Select Committee on Treasury Minutes of Evidence

Examination of Witnesses (Questions 100-119)



  100. The Treasury must have been quite pleased, from a glance at the Baird Report, to get the regulation of Equitable Life off its hands in 1998/9. When we look at the Treasury report that was prepared and the briefing note that was given to Howard Davies, Equitable Life sounds as if it was in a pretty awful position. The memorandum in October 1998 said, "Meeting the cost of guarantees is putting significant strain on the company's resources. It is feasible the company would have to consider some form of demutualisation." The briefing note that was given to Sir Howard Davies when the FSA were about to take over in late 1998/early 1999 said that the information received to date is unconvincing about Equitable Life's reserves and raises serious questions about the company's solvency. Are you happy that this company continued to take on new business in this transfer period between the Treasury and the FSA?
  (Ruth Kelly) You are asking me specifically about 1998 and how the Treasury handled the regulation in that period. It became clear in the summer of 1998, after the Government Actuary's Department had received its initial responses to a survey of the life assurance industry, that Equitable Life had a very serious exposure to guaranteed annuities. In addition, it had made no provision, no explicit charge and no reserves against those options being exercised. Clearly, that posed a major regulatory challenge to the Treasury and subsequently to the FSA. In the latter half of 1998, I think the report shows that, first of all, the problem was recognised; secondly, that the Government Actuary's Department and insurance regulators attempted to get Equitable Life to reserve in full for these guarantees.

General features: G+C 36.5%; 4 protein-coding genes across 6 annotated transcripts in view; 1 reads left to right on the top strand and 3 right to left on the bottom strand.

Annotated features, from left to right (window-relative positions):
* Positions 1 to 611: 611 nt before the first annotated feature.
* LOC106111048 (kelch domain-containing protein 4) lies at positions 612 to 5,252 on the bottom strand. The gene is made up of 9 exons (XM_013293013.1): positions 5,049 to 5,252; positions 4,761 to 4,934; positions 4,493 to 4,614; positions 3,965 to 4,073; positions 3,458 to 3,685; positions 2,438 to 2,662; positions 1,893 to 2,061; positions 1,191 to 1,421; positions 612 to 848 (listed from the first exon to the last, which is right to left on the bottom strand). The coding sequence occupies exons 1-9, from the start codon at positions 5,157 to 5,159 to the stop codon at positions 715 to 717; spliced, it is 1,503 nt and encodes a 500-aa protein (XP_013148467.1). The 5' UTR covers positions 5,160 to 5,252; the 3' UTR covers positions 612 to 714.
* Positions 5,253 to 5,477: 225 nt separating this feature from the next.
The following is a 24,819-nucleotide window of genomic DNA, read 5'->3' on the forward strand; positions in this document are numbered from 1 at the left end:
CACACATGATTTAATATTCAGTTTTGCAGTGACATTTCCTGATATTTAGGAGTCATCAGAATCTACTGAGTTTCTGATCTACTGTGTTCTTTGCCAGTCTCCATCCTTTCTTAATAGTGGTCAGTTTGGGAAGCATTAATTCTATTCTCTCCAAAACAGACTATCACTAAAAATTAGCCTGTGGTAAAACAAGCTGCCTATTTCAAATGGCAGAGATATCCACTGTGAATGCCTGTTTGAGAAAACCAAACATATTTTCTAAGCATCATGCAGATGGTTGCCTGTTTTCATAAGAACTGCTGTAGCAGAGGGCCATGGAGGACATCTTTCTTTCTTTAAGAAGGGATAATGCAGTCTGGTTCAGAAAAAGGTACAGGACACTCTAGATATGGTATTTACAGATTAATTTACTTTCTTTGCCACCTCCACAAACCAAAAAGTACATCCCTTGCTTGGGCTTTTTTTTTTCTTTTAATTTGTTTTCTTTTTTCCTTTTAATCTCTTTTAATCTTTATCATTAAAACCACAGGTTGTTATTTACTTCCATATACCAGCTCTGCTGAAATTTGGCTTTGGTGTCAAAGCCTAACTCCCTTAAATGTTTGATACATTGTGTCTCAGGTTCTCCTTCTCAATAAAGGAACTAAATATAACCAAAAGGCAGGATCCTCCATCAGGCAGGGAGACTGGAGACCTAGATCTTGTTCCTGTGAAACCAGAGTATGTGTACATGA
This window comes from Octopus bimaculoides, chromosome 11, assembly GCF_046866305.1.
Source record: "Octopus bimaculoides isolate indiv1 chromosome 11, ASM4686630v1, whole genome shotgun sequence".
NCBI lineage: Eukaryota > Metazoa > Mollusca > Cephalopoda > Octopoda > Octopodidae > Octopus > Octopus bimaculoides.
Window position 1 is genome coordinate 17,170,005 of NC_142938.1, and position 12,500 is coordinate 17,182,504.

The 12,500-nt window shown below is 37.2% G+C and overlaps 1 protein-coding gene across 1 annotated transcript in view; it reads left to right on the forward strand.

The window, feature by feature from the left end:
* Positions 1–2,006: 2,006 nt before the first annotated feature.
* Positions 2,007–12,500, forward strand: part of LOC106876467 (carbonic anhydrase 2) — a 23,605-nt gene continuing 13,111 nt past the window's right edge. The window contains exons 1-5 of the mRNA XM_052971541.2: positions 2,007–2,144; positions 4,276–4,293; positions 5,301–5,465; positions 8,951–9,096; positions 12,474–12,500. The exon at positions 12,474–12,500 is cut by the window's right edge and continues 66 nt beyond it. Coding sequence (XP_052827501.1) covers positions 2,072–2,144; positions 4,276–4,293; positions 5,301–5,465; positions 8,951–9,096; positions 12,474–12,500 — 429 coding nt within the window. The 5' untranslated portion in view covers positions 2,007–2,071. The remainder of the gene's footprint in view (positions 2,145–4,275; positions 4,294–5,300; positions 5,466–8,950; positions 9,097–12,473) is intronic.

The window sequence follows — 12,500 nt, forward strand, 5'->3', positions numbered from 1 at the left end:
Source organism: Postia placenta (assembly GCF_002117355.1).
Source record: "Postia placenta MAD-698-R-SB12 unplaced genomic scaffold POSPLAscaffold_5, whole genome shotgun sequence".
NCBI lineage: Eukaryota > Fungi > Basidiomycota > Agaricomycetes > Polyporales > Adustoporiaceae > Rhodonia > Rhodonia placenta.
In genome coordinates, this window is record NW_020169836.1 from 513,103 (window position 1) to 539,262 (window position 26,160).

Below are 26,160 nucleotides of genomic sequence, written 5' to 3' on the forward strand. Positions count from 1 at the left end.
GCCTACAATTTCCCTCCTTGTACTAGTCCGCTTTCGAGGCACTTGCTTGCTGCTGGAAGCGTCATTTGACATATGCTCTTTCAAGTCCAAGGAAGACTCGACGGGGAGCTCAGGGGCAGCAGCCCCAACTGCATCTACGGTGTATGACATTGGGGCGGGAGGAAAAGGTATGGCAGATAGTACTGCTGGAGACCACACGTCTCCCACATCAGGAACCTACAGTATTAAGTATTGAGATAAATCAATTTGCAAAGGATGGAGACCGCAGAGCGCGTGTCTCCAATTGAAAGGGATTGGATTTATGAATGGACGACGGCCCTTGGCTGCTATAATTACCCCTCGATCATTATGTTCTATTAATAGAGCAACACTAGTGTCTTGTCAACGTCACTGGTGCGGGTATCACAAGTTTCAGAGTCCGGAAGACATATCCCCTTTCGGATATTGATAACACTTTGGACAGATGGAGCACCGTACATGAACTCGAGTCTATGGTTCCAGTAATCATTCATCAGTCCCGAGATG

101. Did the Treasury consider stopping new people from joining Equitable Life at that time?
  (Ruth Kelly) Let me start with a caveat. We no longer retain the documentation for that period at the Treasury. When we decided to contract out the regulation of life insurance and to create a single regulator at the beginning of 1999, not only did we transfer the insurance regulators to the FSA but we also transferred the knowledge and documentation.

  102. You must know whether the Treasury considered contemplating stopping new policyholders at that stage.
  (Ruth Kelly) I am just saying this as a caveat. What I am relying on, from my knowledge of this era, is the Baird Report itself and the statements of fact which are in that. It is clear to me and to Members of the Committee that briefing notes were prepared which suggested this as an option.

  103. Why was that not pursued?
  (Ruth Kelly) As far as I understand it from my recollection of the Baird Report, that was considered very near the end of 1998, just as the transfer of power was already taking place.

  104. It says in the Baird Report, "The note"—from the Treasury officials to Sir Howard—"contemplated closing Equitable Life to new business" but it does not say what the conclusions of that were. One has to draw assumptions. Would that not have been a sensible course, given that this was a company, even on the Treasury's own view, where there were serious questions about its solvency? How could the Treasury and the FSA allow this company to go on trading for another two years with new policyholders joining when it was considered almost to be insolvent?
  (Ruth Kelly) You are asking me whether, within the six month period after we became aware of the exposure to guaranteed annuities, we should have made what I would consider a very bold decision to close Equitable Life to new business on that basis. The potential need for new capital had been recognised. The need to reserve fully for the guaranteed annuities had been recognised. Closing a life insurance company to new business is not a costless option. Another way (apart from reserving) in which you might seek to transfer capital into a life insurance company is to effect a sale of that company. Closing a life insurance company to new business makes a sale far more difficult than it might have been. These are regulatory and professional judgments.